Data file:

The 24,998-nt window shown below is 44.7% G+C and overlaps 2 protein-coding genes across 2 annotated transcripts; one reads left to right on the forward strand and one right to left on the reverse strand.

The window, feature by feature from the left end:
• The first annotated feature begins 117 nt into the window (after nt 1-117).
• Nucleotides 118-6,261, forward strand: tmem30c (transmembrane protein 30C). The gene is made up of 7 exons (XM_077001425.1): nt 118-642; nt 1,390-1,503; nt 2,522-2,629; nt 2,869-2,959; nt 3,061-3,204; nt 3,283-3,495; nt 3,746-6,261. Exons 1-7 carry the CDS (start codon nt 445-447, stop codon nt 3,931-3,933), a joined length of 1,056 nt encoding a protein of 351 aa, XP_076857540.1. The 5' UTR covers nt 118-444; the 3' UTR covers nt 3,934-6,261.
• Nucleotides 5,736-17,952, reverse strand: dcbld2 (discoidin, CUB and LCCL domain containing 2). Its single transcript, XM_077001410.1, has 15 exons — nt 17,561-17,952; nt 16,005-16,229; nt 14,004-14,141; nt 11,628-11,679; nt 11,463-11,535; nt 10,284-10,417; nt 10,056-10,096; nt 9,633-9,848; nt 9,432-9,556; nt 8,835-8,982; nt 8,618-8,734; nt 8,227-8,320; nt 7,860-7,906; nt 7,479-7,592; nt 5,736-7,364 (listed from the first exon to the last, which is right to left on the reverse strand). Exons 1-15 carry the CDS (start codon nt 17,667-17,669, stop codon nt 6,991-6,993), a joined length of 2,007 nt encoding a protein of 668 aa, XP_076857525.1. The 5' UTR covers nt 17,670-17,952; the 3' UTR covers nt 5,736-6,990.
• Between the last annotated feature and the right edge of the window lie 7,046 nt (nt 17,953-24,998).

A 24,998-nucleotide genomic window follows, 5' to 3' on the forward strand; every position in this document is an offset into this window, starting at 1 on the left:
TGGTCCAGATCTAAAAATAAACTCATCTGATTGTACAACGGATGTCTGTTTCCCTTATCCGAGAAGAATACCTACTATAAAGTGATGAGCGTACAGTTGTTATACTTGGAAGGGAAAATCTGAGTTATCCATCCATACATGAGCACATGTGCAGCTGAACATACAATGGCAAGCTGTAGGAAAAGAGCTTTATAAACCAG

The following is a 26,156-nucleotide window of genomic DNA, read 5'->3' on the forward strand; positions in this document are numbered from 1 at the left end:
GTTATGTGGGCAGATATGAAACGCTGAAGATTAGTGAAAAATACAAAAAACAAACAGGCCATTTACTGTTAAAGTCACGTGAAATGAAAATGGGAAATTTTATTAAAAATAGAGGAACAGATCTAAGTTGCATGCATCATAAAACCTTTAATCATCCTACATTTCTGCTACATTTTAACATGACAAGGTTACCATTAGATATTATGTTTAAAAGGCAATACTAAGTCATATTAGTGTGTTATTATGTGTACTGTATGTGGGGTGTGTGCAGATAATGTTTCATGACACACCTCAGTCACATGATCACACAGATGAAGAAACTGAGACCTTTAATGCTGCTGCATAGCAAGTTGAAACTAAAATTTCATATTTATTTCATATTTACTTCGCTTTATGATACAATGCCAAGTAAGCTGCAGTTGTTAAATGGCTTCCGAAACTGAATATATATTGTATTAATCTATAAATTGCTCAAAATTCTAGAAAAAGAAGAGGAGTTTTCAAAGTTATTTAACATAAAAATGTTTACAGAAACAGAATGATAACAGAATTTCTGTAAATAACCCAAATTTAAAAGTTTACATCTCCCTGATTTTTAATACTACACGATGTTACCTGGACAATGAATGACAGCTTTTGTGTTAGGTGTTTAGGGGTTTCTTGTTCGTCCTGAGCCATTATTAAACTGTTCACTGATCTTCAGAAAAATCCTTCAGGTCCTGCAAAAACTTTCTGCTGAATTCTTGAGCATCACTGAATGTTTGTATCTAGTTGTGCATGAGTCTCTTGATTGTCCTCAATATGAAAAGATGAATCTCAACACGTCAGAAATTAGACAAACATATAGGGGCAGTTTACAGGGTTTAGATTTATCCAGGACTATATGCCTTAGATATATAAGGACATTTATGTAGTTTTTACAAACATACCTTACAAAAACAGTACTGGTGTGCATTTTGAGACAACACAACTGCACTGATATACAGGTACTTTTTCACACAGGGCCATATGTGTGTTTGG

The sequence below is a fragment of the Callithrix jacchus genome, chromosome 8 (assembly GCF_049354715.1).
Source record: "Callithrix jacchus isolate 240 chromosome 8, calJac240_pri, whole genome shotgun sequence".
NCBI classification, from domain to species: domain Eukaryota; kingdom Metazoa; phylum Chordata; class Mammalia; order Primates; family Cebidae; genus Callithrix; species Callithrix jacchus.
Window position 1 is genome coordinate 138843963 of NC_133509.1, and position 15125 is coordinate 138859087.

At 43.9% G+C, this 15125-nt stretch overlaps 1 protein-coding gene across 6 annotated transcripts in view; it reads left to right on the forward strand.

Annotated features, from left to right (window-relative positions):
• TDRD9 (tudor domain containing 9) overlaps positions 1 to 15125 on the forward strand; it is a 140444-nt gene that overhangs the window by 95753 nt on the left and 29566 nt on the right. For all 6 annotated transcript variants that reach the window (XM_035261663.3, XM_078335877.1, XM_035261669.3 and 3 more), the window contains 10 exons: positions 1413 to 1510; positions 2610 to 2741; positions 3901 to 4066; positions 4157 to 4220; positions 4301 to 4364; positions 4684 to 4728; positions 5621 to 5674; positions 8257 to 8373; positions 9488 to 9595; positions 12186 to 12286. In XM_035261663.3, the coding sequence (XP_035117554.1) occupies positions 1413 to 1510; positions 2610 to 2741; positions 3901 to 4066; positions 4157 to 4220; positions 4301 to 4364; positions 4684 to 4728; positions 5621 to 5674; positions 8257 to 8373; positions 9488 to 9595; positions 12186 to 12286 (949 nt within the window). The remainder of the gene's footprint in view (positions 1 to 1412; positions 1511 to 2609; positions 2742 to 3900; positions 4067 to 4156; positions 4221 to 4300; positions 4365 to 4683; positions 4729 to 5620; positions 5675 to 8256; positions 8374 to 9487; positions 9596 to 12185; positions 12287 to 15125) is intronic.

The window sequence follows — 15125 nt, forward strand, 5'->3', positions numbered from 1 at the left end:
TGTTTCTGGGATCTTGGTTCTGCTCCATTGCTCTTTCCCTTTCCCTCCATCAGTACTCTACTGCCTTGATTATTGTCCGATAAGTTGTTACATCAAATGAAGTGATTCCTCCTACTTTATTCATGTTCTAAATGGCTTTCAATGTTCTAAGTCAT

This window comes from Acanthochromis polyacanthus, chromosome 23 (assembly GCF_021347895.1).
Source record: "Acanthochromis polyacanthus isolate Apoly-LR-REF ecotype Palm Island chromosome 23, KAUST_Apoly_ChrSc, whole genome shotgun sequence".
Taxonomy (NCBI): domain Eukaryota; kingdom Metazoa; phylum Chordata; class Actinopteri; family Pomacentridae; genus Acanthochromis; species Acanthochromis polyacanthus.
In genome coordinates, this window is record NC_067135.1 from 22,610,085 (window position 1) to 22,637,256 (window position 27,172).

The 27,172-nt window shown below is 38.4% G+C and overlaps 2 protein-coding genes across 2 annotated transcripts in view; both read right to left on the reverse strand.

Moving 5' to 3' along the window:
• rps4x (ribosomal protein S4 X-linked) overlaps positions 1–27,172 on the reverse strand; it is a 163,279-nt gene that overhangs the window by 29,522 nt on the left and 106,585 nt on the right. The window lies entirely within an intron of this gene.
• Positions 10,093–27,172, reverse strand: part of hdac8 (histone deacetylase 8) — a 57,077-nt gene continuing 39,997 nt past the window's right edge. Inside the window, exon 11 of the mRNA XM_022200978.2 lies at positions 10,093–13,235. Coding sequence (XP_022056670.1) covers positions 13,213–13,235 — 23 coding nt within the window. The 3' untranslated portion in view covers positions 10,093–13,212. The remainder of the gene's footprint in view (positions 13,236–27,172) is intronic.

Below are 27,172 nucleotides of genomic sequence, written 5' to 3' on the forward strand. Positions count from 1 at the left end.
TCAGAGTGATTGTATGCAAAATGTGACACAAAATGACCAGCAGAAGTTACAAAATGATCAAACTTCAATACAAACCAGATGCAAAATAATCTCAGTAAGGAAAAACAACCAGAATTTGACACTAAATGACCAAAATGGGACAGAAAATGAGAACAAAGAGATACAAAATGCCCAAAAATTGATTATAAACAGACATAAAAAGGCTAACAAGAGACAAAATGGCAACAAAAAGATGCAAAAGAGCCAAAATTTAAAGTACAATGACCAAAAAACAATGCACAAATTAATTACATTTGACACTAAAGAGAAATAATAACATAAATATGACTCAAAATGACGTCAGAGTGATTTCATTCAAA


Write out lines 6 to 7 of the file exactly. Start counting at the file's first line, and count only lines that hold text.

• Between the last annotated feature and the right edge of the window lie 7,046 nt (nt 17,953-24,998).

A 24,998-nucleotide genomic window follows, 5' to 3' on the forward strand; every position in this document is an offset into this window, starting at 1 on the left: